Easy Dyeing, Living Colors
This article appeared in ORR Vol. 13, No. 3A very satisfied and excited Nest Rubio greeted me when I dropped in on her for coffee the other morning.
For a long time now she has been niggled by the generally accepted stories about steaming dye vats. Unimpressed by rug lore, it seemed to her most unlikely that primitive tribes people would have resorted to such processes. Fuel gathering was hard enough, without burning it for anything other than the two essentials of keeping warm and of cooking food.
If her feelings were reasonable, then it had to follow that it must be possible to achieve satisfactory results with water at "domestic" temperature. The countries in which rugs are traditionally made have a very warm climate, so a vat left out in the sun would certainly become pretty hot. Admittedly the process would be slower, but time was never a critical matter for primitive peoples who, in any case, were generally limited to measuring this in days and in lunar months.
With this in mind, she experimented with various mordant strengths, various concentrations of dye stuff, various periods of immersion, and various temperatures. Using madder in this way she achieved an incredible range of colors from the softest "decorator" pinks to the deep masculine reds so often found in Turkoman rugs. But her delight arose from the fact that her results could be consistently replicated. Thanks to modern photography and an excellent PC with a DTP program, she has crystallized these into picture and print as you can see. She has provided me with a recipe for cool dyeing with madder root, a card showing the deepening color in 15 individual swatches of natural white wool immersed for increasing periods from half an hour to eight days, and a color photograph showing the consequences of heat to swatches immersed for four different periods of time and at three different temperatures.
The day after she gave me this material, with instructions to tell all and sundry in order that this technique would be incontestably "in the public domain" (and, therefore, not patentable!), I happened on Arthur Upham Pope's obituary of Friedrich Sarre, in which he related a revealing conversation between the great man and one of his students. Briefly, it went like this:
Sarre: Take these notes, you publish them.
Student: But they are yours, not mine.
Sarre: There is no "yours" or "mine." It is for unsere wissenschaft (S.O.P.A., 1981 edition, Vol. XIV).
With this sentiment still echoing in my mind, I hope that you will be able to find room to publish these results at an early date.
Cool Dyeing with Madder Root
Published treatises on dyeing with madder root have all warned the reader of the complexity and critical nature of the process, requiring the wool to be heated to temperatures likely to cause it to felt.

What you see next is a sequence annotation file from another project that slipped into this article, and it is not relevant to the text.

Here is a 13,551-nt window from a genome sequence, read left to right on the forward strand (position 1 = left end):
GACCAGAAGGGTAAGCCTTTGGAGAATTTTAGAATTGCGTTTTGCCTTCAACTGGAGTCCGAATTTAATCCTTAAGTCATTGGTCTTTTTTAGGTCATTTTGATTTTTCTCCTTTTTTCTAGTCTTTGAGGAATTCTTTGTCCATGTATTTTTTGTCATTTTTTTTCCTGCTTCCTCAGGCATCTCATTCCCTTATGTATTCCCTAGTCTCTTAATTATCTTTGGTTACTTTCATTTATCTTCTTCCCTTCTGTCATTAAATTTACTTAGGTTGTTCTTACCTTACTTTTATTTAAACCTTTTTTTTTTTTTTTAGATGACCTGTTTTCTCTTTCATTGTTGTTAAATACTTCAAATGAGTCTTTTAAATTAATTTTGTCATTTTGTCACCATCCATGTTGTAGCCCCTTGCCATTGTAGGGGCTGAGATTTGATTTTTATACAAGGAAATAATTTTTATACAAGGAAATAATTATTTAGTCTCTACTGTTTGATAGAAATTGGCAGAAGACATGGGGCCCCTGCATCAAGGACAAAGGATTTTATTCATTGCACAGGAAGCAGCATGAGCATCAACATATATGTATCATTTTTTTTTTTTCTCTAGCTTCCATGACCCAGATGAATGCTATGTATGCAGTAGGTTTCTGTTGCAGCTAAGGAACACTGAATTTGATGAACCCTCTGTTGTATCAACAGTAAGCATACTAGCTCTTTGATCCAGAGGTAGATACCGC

The purpose of this experiment is to discover if it is possible to dye wool to deep brown-red shades without heating the dye pot to temperatures detrimental to the fibre.
Wool was placed in a cold hard water bath containing Alum mordant in the proportion of 25% Alum to wool by weight and left to soak for 30 days. After removal from the vessel, the wool was rinsed in cold water.
The wool was then placed in a vessel with an equal weight of chopped madder root and water to cover. The vessel was brought up to a temperature of 40 degrees centigrade in this case by simply placing the vessel on the back of an Aga between the hot plates and further insulating the vessel with the appropriate number of pot holders underneath.
Samples of wool were taken from the dye pot on the third, fourth, fifth, and seventh days. The results are shown in
Experiments 2 and 3
If it is possible to achieve such intensity of color within seven days at a temperature of 40 degrees, I was curious to know just how successful it would be at colder temperatures.
Two vessels were prepared, the first at 30 degrees centigrade, a temperature which can be maintained by placing the pot near a radiator, for example. The other pot was left a room temperature, which was a constant 25 degrees centigrade. The results of these experiments show that given enough time, very intense shades of red and red-brown are achievable without any effort or skill involved in the process.
The time comparison to
achieve a similar shade:
3 days at 40 degrees
9 days at 30 degrees
13 days at 25 degrees
¼ lb. alum to 1 lb. wool
Place in cold water to cover for 30 days with an occasional prod.
Rinse well and spin.
1 lb. madder root to 1 lb. wool
Place in cold water to cover.
Heat to 40 degrees centigrade and maintain with occasional stir for required time and color intensity.
Take Great Care
Do not use a lid and, as evaporation occurs, add water to keep wool and dyestuffs submerged.
by Jack Haldane